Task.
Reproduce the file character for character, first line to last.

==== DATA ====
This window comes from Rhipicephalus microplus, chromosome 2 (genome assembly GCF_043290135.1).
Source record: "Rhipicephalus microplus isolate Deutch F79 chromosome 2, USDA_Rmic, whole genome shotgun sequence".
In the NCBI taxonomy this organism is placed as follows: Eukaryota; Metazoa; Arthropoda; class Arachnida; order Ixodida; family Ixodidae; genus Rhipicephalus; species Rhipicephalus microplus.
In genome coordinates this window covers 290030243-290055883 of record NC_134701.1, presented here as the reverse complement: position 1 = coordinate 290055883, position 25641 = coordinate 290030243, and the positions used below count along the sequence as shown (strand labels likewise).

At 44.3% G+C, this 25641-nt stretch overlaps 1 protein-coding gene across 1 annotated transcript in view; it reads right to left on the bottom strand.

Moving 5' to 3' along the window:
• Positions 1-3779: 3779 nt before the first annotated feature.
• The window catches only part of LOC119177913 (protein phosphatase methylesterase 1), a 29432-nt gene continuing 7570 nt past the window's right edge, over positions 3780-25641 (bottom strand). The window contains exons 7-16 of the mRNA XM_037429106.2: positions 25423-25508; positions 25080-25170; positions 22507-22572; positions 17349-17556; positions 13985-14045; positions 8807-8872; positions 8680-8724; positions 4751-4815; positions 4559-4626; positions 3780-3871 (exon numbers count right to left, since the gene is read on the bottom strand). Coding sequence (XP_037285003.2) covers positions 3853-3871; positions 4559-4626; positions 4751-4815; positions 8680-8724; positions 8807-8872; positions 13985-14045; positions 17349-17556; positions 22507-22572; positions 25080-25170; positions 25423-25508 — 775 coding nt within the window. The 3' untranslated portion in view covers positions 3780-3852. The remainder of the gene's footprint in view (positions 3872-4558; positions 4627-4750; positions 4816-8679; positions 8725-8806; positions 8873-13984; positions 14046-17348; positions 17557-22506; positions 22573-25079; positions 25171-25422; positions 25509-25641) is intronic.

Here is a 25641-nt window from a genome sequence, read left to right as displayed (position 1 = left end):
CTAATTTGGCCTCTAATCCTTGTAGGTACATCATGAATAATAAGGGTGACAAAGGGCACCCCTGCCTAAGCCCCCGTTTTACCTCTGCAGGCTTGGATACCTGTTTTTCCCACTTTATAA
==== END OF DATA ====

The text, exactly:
This window comes from Rhipicephalus microplus, chromosome 2 (genome assembly GCF_043290135.1).
Source record: "Rhipicephalus microplus isolate Deutch F79 chromosome 2, USDA_Rmic, whole genome shotgun sequence".
In the NCBI taxonomy this organism is placed as follows: Eukaryota; Metazoa; Arthropoda; class Arachnida; order Ixodida; family Ixodidae; genus Rhipicephalus; species Rhipicephalus microplus.
In genome coordinates this window covers 290030243-290055883 of record NC_134701.1, presented here as the reverse complement: position 1 = coordinate 290055883, position 25641 = coordinate 290030243, and the positions used below count along the sequence as shown (strand labels likewise).

At 44.3% G+C, this 25641-nt stretch overlaps 1 protein-coding gene across 1 annotated transcript in view; it reads right to left on the bottom strand.

Moving 5' to 3' along the window:
• Positions 1-3779: 3779 nt before the first annotated feature.
• The window catches only part of LOC119177913 (protein phosphatase methylesterase 1), a 29432-nt gene continuing 7570 nt past the window's right edge, over positions 3780-25641 (bottom strand). The window contains exons 7-16 of the mRNA XM_037429106.2: positions 25423-25508; positions 25080-25170; positions 22507-22572; positions 17349-17556; positions 13985-14045; positions 8807-8872; positions 8680-8724; positions 4751-4815; positions 4559-4626; positions 3780-3871 (exon numbers count right to left, since the gene is read on the bottom strand). Coding sequence (XP_037285003.2) covers positions 3853-3871; positions 4559-4626; positions 4751-4815; positions 8680-8724; positions 8807-8872; positions 13985-14045; positions 17349-17556; positions 22507-22572; positions 25080-25170; positions 25423-25508 — 775 coding nt within the window. The 3' untranslated portion in view covers positions 3780-3852. The remainder of the gene's footprint in view (positions 3872-4558; positions 4627-4750; positions 4816-8679; positions 8725-8806; positions 8873-13984; positions 14046-17348; positions 17557-22506; positions 22573-25079; positions 25171-25422; positions 25509-25641) is intronic.

Here is a 25641-nt window from a genome sequence, read left to right as displayed (position 1 = left end):
CTAATTTGGCCTCTAATCCTTGTAGGTACATCATGAATAATAAGGGTGACAAAGGGCACCCCTGCCTAAGCCCCCGTTTTACCTCTGCAGGCTTGGATACCTGTTTTTCCCACTTTATAA